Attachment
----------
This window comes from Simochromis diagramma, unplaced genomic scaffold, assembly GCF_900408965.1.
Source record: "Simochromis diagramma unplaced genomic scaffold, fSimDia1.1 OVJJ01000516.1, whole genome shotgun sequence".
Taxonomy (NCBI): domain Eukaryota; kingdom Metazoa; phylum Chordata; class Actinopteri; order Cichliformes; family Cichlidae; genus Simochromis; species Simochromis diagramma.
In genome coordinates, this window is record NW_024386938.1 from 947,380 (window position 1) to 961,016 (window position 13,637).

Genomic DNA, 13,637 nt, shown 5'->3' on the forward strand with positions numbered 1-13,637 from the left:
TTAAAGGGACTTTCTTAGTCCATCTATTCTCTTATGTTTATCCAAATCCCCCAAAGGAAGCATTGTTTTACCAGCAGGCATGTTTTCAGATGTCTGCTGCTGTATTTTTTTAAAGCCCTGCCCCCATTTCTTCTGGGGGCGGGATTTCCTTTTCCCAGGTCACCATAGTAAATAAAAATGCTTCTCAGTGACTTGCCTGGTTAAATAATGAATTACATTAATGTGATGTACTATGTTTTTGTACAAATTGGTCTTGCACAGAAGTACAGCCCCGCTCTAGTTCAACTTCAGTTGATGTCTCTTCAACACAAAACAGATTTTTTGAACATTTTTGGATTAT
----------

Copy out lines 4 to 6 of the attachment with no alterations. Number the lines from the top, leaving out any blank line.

In genome coordinates, this window is record NW_024386938.1 from 947,380 (window position 1) to 961,016 (window position 13,637).

Genomic DNA, 13,637 nt, shown 5'->3' on the forward strand with positions numbered 1-13,637 from the left:
TTAAAGGGACTTTCTTAGTCCATCTATTCTCTTATGTTTATCCAAATCCCCCAAAGGAAGCATTGTTTTACCAGCAGGCATGTTTTCAGATGTCTGCTGCTGTATTTTTTTAAAGCCCTGCCCCCATTTCTTCTGGGGGCGGGATTTCCTTTTCCCAGGTCACCATAGTAAATAAAAATGCTTCTCAGTGACTTGCCTGGTTAAATAATGAATTACATTAATGTGATGTACTATGTTTTTGTACAAATTGGTCTTGCACAGAAGTACAGCCCCGCTCTAGTTCAACTTCAGTTGATGTCTCTTCAACACAAAACAGATTTTTTGAACATTTTTGGATTAT